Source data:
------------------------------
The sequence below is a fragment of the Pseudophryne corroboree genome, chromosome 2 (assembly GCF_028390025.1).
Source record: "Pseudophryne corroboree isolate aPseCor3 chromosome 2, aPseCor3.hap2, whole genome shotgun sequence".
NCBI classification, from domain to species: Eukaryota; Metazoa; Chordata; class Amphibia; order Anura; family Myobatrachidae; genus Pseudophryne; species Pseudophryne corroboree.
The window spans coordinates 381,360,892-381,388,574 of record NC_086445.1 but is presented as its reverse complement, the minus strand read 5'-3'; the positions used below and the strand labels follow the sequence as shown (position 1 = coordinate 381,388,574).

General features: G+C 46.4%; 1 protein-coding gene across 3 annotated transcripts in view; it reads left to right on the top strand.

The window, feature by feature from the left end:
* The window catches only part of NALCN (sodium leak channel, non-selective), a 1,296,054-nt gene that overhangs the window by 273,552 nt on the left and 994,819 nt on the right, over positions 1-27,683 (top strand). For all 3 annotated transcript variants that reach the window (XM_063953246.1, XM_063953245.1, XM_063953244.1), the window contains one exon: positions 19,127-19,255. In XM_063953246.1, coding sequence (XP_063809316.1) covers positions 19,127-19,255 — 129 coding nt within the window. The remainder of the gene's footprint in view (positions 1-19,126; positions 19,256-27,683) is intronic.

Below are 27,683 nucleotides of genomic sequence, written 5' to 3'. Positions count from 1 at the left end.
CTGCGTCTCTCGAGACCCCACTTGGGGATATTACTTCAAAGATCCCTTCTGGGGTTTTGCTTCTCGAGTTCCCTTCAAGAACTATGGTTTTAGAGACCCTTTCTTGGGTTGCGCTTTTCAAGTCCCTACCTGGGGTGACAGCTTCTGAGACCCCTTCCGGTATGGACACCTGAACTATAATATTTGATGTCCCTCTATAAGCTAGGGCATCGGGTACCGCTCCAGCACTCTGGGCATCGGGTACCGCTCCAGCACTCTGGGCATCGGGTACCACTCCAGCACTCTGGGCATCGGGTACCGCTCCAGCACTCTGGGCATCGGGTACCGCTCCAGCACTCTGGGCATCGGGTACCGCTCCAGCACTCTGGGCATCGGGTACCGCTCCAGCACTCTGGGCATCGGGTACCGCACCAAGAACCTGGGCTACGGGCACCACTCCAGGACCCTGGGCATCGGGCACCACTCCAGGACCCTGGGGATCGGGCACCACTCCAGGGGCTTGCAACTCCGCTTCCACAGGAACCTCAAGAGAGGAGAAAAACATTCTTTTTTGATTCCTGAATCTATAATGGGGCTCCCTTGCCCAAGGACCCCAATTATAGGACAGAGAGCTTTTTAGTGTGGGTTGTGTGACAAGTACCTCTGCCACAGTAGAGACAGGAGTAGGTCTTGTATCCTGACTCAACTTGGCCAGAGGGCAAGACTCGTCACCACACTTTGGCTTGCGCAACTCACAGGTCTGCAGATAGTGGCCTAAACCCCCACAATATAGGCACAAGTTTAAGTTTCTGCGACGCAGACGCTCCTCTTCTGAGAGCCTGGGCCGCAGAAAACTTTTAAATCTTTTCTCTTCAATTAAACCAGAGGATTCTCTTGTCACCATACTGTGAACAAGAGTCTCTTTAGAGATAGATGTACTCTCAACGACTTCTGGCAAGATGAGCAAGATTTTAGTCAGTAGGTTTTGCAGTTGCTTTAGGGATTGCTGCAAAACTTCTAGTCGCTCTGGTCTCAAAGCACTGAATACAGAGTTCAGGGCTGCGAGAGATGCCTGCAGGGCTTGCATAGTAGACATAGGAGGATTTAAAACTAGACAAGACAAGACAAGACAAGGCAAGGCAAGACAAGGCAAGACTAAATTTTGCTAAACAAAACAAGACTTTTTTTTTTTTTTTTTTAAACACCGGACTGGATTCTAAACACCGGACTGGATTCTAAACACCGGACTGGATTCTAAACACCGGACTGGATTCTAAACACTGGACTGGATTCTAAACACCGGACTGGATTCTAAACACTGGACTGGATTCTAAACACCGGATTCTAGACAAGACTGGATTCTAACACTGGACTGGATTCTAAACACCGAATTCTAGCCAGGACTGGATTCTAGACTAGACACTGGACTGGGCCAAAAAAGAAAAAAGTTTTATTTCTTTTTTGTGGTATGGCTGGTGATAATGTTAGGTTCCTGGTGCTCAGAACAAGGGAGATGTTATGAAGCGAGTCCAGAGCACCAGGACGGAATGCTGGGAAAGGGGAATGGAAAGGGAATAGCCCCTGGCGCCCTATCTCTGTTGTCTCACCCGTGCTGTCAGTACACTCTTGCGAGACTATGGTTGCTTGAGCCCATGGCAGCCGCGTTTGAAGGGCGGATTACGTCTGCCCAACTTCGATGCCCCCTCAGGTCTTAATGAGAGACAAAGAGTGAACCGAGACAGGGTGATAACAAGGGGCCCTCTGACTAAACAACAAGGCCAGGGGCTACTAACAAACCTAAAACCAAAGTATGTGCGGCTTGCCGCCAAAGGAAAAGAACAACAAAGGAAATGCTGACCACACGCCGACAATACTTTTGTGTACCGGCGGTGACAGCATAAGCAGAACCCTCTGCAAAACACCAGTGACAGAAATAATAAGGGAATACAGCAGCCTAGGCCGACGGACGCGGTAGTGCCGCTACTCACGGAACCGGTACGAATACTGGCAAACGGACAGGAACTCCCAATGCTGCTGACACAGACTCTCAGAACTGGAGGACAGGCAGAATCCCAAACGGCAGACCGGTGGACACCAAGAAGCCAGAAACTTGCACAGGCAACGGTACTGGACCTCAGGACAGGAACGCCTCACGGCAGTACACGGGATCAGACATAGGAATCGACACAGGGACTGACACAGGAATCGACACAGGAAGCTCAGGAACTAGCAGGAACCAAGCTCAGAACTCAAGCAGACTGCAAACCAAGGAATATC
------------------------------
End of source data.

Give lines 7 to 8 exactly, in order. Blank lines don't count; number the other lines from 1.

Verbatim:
* The window catches only part of NALCN (sodium leak channel, non-selective), a 1,296,054-nt gene that overhangs the window by 273,552 nt on the left and 994,819 nt on the right, over positions 1-27,683 (top strand). For all 3 annotated transcript variants that reach the window (XM_063953246.1, XM_063953245.1, XM_063953244.1), the window contains one exon: positions 19,127-19,255. In XM_063953246.1, coding sequence (XP_063809316.1) covers positions 19,127-19,255 — 129 coding nt within the window. The remainder of the gene's footprint in view (positions 1-19,126; positions 19,256-27,683) is intronic.

Below are 27,683 nucleotides of genomic sequence, written 5' to 3'. Positions count from 1 at the left end.